Giving Compass' Take:
- In honor of the United Nations holiday Day of the Girl, former US first lady Michelle Obama, Nobel Peace Prize laureate Malala Yousafzai, and 17-year-old student Priya Mondol had a dialogue about the significance of girls' education.
- How have global crises threatened girls' education? Where can donors help fill the gaps?
- Learn more about why girls are often left behind in education.
What is Giving Compass?
We connect donors to learning resources and ways to support community-led solutions. Learn more about us.
Two of the most influential women in the world just came together to talk about the importance of education with a teen girl from Kolkata, India.
Teen Vogue facilitated a conversation between former US first lady Michelle Obama, Nobel Peace Prize laureate Malala Yousafzai, and 17-year-old student Priya Mondol ahead of International Day of the Girl on Oct. 11. “My Voice, Our Equal Future” is this year’s theme for the United Nations advocacy day to raise awareness about gender inequality.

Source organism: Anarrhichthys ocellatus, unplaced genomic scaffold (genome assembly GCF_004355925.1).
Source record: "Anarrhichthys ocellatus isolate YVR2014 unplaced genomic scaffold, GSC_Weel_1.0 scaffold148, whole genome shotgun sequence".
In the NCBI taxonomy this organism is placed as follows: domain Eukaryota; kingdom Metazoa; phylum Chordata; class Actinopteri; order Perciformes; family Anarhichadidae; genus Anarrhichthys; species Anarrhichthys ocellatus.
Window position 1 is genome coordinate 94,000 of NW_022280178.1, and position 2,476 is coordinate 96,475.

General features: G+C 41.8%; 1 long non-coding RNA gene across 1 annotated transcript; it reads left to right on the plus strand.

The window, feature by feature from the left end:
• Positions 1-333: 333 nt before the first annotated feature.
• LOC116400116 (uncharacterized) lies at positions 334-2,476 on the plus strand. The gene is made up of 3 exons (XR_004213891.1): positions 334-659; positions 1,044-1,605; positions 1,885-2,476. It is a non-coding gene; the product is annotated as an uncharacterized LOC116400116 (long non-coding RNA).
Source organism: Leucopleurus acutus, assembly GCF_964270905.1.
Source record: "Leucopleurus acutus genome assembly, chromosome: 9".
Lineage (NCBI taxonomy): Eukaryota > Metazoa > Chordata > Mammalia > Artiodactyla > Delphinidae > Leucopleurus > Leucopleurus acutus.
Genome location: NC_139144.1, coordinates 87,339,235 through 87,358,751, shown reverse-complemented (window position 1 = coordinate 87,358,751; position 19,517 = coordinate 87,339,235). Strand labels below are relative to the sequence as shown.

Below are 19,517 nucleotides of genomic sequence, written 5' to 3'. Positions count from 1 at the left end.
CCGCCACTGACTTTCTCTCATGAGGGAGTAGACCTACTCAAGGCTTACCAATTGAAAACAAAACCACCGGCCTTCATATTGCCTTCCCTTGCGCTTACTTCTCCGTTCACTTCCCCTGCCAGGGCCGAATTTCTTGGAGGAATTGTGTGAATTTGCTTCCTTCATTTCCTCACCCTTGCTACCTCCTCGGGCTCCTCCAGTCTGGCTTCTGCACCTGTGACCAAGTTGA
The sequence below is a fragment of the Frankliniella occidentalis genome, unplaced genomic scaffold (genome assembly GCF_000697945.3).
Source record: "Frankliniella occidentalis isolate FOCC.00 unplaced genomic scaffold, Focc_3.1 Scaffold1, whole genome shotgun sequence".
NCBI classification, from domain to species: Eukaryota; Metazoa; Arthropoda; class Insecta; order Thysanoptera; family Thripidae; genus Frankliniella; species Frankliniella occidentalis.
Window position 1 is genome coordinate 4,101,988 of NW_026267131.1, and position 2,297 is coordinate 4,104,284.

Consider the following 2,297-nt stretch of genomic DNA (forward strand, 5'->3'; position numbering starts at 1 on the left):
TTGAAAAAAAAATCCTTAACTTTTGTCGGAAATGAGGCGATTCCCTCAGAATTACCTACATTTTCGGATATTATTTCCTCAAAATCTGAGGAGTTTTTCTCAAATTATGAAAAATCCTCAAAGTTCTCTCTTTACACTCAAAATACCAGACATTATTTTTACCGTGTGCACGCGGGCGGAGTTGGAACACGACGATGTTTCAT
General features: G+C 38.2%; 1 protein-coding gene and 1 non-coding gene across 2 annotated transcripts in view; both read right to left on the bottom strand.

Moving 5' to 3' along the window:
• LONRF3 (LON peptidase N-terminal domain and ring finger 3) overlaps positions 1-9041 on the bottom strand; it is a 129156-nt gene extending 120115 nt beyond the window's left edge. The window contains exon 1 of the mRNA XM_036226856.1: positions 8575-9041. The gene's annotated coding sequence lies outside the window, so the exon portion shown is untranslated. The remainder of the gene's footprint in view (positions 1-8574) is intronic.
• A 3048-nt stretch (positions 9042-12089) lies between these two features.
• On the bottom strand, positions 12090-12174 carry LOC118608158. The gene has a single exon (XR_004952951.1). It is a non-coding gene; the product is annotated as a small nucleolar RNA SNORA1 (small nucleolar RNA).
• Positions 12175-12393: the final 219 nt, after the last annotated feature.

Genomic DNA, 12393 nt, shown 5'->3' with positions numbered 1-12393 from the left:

Yousafzai kicked off the chat by sharing that she’s met girls around the world who share her understanding of the power of education.
“I am passionate about girls’ education because I personally know what it is like to be denied the right to go to school — and I know that education is every girl’s best hope for the future,” she said.
The Taliban, a Sunni Islamic militant group, shot Yousafzai because she was advocating for girls' education in 2012. She’s since launched the Malala Fund to support girls’ education worldwide.
Obama said she also owes her life’s accomplishments to her education. She credits meeting Yousafzai as an inspiration for her dedication to ensuring girls can learn. Obama has used her platform to stand up for education through various initiatives, including the Healthy Hunger-Free Kids Act 2010 and the Obama Foundation’s Girls Opportunity Alliance.
Mondol is a beneficiary of Her Future Coalition, an organization supported by the Girls Opportunity Alliance. She asked Yousafzai to speak about how she kept studying despite the adversity she’s faced.
“Being a student and an activist is a lot of pressure and it is discouraging sometimes,” said Yousafzai, who recently graduated from Oxford University. “But, for me, there is no other option. I can’t pursue my own education while millions of girls are denied the same opportunity.”
She’s hopeful knowing that other young people are also trying to better themselves and help create a brighter future.
Read the full article about girls' education by Leah Rodriguez at Global Citizen.